In the year 2006, astronomers made two significant chances in the nomenclature of our solar system. Pluto was downgraded to a dwarf planet (I'm still not over that, mind you), and a slightly larger Kuiper Belt object that was previously known as "Xena" was given the official name Eris. But does this name really fit the usual naming rules for planets and planetoids? The names we use for the six planets visible with the naked eye come from the Romans. They're all named after gods, and while the fact that the Romans appropriated much of Greek mythology means that all of these gods had their Greek counterparts (Hermes for Mercury, Aphrodite for Venus, Ares for Mars, etc.), it was the Latin names that became the standard ones for our Sun-orbiting neighbors. When William Herschel discovered Uranus in 1781, he called it "Georgium Sidus" after the King of England, but its current name became the most commonly used one in the following century. While I'm not entirely sure of this, I've seen it suggested that the reasoning behind the name Uranus is that, in Greco-Roman mythology, Jupiter is the father of Mars and Saturn of Jupiter, so it only made sense to name the next planet after Saturn's own father. The odd thing about that, however, is that the Latin name for the primordial Greek sky deity was Caelus, with "Uranus" simply being a Latinized version of the Greek name Ouranos. Similarly, Eris is also a Greek name, with her Latin equivalent being Discordia. I believe the only rule for planet-naming is that they have to have the names of Greco-Roman gods, so these don't technically break that rule, but it seems like giving them the Latin names would have made things somewhat neater. The names of other planet-like objects have a mixture of mythological names and others, and I have to say it's a little unfair that significant deities like Juno and Minerva get no more than asteroids. Incidentally, both Vulcan (okay, actually "Vulcano") and Romulus, which were used for planets in other star systems in the Star Trek universe, are also both asteroid names.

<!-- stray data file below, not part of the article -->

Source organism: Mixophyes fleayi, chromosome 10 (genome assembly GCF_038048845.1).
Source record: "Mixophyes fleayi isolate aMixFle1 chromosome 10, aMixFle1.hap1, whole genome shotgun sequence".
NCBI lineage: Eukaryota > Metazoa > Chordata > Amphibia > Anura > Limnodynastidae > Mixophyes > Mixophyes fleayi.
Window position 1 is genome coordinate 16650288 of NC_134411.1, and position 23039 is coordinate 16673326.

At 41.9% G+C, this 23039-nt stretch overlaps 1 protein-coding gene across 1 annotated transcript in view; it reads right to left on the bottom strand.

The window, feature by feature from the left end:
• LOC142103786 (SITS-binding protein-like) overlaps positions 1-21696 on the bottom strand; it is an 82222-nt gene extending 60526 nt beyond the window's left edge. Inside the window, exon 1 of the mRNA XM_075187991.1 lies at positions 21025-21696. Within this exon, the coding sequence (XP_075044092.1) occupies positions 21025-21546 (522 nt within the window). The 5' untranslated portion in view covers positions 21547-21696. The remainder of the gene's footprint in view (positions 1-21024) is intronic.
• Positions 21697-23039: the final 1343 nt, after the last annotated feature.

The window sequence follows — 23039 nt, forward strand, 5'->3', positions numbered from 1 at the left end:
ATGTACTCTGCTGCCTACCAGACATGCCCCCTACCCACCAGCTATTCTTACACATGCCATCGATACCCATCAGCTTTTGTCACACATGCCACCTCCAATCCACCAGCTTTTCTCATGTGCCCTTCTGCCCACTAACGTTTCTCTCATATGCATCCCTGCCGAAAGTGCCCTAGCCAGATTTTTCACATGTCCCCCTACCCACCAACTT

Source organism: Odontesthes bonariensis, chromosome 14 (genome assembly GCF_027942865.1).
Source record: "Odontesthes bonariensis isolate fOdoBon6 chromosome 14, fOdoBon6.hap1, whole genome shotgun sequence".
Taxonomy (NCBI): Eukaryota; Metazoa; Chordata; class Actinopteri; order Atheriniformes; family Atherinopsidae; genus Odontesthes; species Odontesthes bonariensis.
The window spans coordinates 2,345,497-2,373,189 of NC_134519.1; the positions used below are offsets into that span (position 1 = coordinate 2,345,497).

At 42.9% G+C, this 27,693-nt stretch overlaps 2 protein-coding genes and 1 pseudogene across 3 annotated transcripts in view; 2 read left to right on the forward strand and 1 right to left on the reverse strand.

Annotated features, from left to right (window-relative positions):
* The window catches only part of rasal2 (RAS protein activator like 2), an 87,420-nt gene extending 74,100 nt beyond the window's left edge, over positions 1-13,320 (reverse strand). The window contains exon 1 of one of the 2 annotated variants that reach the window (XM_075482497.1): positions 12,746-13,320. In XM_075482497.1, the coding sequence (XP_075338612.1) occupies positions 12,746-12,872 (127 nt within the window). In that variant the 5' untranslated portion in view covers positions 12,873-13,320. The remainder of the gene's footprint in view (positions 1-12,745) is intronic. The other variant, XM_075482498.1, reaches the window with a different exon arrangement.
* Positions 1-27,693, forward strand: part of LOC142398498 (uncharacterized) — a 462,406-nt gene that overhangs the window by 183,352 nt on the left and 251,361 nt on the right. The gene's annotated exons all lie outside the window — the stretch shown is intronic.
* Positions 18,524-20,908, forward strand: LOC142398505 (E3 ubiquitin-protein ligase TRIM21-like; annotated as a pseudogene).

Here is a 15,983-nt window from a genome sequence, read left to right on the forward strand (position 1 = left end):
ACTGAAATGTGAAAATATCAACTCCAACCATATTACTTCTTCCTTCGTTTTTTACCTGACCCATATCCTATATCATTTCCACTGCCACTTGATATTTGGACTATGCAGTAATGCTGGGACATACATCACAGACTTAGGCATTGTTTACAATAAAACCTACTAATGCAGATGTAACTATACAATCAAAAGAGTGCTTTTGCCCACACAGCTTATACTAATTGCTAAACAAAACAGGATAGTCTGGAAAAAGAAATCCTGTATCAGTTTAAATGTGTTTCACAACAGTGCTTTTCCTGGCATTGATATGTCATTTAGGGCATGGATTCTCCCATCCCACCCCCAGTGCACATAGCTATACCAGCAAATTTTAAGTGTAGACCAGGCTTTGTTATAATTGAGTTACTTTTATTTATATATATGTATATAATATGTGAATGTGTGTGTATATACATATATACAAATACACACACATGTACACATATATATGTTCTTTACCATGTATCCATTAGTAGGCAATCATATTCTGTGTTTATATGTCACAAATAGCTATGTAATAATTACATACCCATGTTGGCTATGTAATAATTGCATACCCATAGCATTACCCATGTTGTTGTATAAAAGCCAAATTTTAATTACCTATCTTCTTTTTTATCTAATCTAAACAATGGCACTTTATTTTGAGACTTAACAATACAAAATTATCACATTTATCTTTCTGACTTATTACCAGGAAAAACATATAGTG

Incidentally, according to the International Astronomical Union, stars don't officially have names, just catalog numbers. These are mostly determined based on constellations, which is a rather geocentric method, but I'm sure any other would be too insanely complicated. Traditional names are still in use for the brighter stars, however, many coming from Arabic, but others from Latin,Babylonian, and Chinese. There are also companies that name stars after people for money, but these are in no way official.